A great deal of the conflict over the last decade has revolved around the politics and parties of Thaksin Shinawatra, a charismatic and polarizing figure who built political power by mobilizing elements of Thai society previously left out of the political process, particularly in northern Thailand. He was ousted in a coup in 2006, but support for his Pheu Thai party remained strong, and led to electoral victory under his sister, Yingluck Shinawatra, who was also ousted by a coup in 2014.
The government of Prayuth Chan-ocha — the army chief who removed the Yingluck government in 2014 — remains in power. For a number of western governments, including Canada, a return to elected government has been a precondition for resuming high-level contacts, although some have begun to re-establish these links with the current government.
The transition back to elected government continues to be a moving target and is now not likely to happen before 2018. This is in part due to the slow process of writing, approving and implementing a new constitution (the first draft was rejected), and then setting out organic laws to oversee an election.
The death of King Bhumibol has also slowed down the process, and the new king has put his own stamp on the constitution, asking for changes that have required further amendment. The current government also seems increasingly convinced of its need to retain power to manage the transition.
Even when elected government is restored, democracy will be diluted. The new constitution weakens the role of political parties, gives new authority to an appointed Senate, and reserves positions for members of the ruling junta, which retains the option of returning to power in case of an emergency.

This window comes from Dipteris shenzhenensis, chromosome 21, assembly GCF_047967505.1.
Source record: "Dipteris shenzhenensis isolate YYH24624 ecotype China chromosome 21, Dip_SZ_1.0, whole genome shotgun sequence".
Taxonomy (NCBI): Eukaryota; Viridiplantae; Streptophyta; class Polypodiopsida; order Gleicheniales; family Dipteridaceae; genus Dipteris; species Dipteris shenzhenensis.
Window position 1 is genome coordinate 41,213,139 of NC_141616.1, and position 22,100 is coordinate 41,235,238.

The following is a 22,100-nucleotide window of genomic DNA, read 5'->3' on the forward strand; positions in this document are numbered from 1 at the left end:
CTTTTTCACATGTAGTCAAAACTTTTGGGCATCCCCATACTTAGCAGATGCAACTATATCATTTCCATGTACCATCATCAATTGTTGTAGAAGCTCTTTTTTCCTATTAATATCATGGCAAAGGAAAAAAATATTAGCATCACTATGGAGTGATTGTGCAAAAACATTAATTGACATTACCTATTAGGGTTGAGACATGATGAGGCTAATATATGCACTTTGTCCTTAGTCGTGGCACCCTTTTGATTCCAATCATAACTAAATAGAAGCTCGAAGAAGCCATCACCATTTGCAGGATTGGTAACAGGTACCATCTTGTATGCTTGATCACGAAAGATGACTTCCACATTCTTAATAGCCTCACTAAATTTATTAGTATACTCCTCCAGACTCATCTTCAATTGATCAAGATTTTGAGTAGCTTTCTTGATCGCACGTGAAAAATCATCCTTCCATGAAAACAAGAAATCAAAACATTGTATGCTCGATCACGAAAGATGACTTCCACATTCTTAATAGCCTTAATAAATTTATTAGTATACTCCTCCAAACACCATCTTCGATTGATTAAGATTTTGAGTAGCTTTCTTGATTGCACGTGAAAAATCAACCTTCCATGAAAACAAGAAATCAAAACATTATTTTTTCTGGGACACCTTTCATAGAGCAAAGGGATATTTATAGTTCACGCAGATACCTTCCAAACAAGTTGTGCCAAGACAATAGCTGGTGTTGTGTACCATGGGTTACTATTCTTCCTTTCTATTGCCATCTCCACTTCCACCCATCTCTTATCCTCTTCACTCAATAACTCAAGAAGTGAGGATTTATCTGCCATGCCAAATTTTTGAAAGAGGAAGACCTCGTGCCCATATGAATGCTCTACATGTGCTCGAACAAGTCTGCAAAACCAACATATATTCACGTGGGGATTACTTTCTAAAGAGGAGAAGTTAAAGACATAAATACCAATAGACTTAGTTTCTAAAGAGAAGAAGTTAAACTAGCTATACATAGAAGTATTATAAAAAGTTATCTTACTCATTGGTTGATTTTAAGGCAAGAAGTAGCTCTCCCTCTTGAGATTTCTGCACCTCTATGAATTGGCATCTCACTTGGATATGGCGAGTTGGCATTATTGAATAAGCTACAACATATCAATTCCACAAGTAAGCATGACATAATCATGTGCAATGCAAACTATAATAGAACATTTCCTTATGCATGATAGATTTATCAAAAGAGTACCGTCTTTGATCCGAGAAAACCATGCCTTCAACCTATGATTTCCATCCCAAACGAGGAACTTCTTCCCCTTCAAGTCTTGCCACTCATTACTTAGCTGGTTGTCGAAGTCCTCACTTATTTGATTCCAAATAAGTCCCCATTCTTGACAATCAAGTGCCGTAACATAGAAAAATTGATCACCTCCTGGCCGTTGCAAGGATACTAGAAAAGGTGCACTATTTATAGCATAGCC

Economic, security and governance challenges
A second challenge is the revival of the Thai economy, which has been under-performing since 2013-2014. Many hoped for a swift economic rebound after the 2014 coup, but the military government did not prove itself to be an effective manager of the economy. This, combined with low investment inflows arising from foreign nervousness and the slowing of the economy of China, a major market, has blunted the recovery.
Growth has improved in recent years, but remains low, in comparison with most ASEAN neighbours, at 3.1 percent for 2016 and about the same projected for 2017. Foreign direct investment has dropped significantly as investors continue to have concerns about political stability.
The Thai economy also faces a number of structural challenges. Productivity is low, particularly in the agriculture sector, which comprises about 40 percent of the population and produces only 10 percent of the GDP — figures out of sync with a typical upper middle-income country. The agriculture sector also faces more problems as Thai society ages. In addition, infrastructure bottlenecks have been an obstacle to economic development. Rising wages also make Thailand’s manufacturing sector less competitive than that of its neighbours, who are moving swiftly up global value chains.
Dealing with all this will require greater attention to innovation. This, in turn, requires substantial reform of Thailand’s education sector, which as it stands is underfunded, over-managed and stuck with a curriculum that does not meet the needs of the 21st century.
The Thai government is aware of these challenges, which experts have been highlighting for years. Infrastructure projects, after a slow start, are finally moving ahead. But education reform, debated for more than a decade, has been superficial, and some proposed reforms have been overridden by political concerns. Real change requires a significant re-thinking of curricula and goals, as well as much more investment. Even so, it will take time before the effects are apparent.
Domestic security also remains an unresolved and growing issue. Thailand’s three southern provinces, which are Malay-speaking and predominantly Muslim, are home to the longest-running insurgency in Asia. Conflicts in the region, with insurgents seeking independence, have led to thousands of deaths. While bombings and shootings have usually been confined to these southern provinces, recent bombings in Pattaya and other places suggest the conflict is moving north.